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Broadway Critique Lacks Big Picture View

By Eric Richardson
Published: Friday, December 05, 2008, at 01:16PM
558 S. Broadway Eric Richardson [Flickr]

The F.B. Silverwood Building at 6th and Broadway has mostly vacant upper floors, which yesterday were the site of a small fire.

Running today on New Geography is a Broadway critique by the Garment and Citizen's Jerry Sullivan, who scolds the Bringing Back Broadway effort for announcing redevelopment funds and not working to fix the street's increasing vacancy for ground floor retail.

Yet the Broadway effort has put a focus on exactly that, in both programs announced and those in the works. Sullivan's criticism attempts to indict one program for not addressing all of the street's needs, but fails to recognize many parts of the effort that speak directly to his concerns.

The Bringing Back Broadway effort, announced back in February, has accomplished more in ten months than nearly anyone would have expected.

Committees formed as part of the effort have been meeting monthly, bringing dozens of Broadway stakeholders together to discuss and strategize the needs of the corridor.

The project to bring a streetcar back to Downtown has gone from a dream with a feasibility study to a real project with a non-profit under formation, initial engineering funding earmarked and significant public outreach completed.

In October, City Council passed a motion by Councilman Jose Huizar that created the "Commercial Reuse Task Force," a group that will be responsible for reshaping the rules that allow old commercial spaces to be brought back to life. Weeks later, Huizar's office announced the creation of a program with the Community Development Department to make $150 million per year available annually in loans to projects looking to renovate historic structures.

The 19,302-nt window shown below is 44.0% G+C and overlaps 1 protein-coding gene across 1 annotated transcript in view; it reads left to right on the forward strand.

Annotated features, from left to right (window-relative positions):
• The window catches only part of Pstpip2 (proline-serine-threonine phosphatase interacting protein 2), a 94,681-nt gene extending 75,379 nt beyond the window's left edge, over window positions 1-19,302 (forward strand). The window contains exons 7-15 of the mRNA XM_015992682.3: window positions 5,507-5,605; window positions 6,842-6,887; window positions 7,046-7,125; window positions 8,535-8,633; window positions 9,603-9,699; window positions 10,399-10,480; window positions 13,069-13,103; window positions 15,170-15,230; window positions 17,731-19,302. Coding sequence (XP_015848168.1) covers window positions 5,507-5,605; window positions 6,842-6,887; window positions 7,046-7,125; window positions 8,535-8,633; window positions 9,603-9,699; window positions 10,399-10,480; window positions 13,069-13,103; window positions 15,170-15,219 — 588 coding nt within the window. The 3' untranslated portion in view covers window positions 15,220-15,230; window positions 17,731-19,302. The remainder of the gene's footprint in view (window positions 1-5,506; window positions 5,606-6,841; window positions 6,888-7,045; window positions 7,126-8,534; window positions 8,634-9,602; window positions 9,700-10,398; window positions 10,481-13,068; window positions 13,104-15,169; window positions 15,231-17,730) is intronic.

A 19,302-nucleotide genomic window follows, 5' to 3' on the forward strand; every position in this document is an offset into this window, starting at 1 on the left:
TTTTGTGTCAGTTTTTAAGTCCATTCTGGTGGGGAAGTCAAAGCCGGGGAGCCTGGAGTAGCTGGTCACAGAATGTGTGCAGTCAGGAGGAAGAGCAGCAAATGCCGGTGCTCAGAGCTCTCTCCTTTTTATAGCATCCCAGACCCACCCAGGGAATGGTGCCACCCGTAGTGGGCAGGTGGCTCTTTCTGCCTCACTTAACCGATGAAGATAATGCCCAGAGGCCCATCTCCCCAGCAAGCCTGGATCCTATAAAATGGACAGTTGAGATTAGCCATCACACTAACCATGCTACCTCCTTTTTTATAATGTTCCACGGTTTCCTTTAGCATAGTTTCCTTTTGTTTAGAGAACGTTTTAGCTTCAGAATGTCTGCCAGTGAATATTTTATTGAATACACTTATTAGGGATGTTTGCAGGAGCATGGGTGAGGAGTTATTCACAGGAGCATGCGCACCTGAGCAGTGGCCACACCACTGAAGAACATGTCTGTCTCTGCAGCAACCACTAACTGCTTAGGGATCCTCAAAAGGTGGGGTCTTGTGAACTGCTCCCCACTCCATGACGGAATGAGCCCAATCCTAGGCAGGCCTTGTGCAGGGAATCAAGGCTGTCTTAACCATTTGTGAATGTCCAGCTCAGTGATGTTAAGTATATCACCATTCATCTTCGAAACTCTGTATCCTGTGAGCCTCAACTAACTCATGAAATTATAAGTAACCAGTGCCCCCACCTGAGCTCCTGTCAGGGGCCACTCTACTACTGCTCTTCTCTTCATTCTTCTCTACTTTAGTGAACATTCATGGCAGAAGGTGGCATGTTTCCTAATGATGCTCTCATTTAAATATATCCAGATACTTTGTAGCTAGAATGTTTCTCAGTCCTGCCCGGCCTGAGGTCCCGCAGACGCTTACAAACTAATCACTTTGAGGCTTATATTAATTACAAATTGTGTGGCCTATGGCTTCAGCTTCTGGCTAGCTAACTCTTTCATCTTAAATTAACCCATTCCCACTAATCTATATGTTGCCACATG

Sullivan takes particular aim at that last program, asking "whether $150 million might be better spent on something other than loans to property owners on the hopes that renovations will someday bring jobs from somewhere to the upper floors along Broadway." He paints the picture of a retail street with growing vacancies, and asks why the city isn't doing anything about those tenants.

So why not focus ways to help retailers hang on, and draw more to fill the new gaps at street level? How about renovations for storefronts, with merchants allowed a voice in the process? Or more cops for the area to help improve the atmosphere for shoppers? Or aggressive promotions of the retail scene? All of that might even entice a few more mid- and upper-scale merchants to set up shop on Broadway, sparking some organic changes in the marketplace.

Sullivan, who to my knowledge hasn't attended any of the Bringing Back Broadway committee meetings, may simply not realize how many of his suggestions have been the working goals of those involved.

The Planning and Preservation committee has been hard at work on Design Overlay Guidelines that would help guide Broadway's aesthetics. Those guidelines should soon be entering the public outreach stage, and that process will certainly involve the tenants Sullivan mentions. Along with those new guidelines will come incentives to help shops comply with the new codes.

The Marketing committee is working on an inventory of the street's current uses, and hopes to create a business assistance program after talking to shop owners and finding out what they need to succeed on the street.

In fact, the most immediate impact of Huizar's Commercial Reuse Task Force motion was directed straight at those looking to start ground floor businesses on Broadway. By placing projects on the corridor into the city's case management program, Huizar's office hopes to see shops, restaurants and cafes open more efficiently.

Broadway's revitalization will depend on a wide range of uses, with the theatres, upper floors and retail all playing critical roles. Why should one program of a larger effort be criticized for not providing for all the street's needs?

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Bringing Back Broadway

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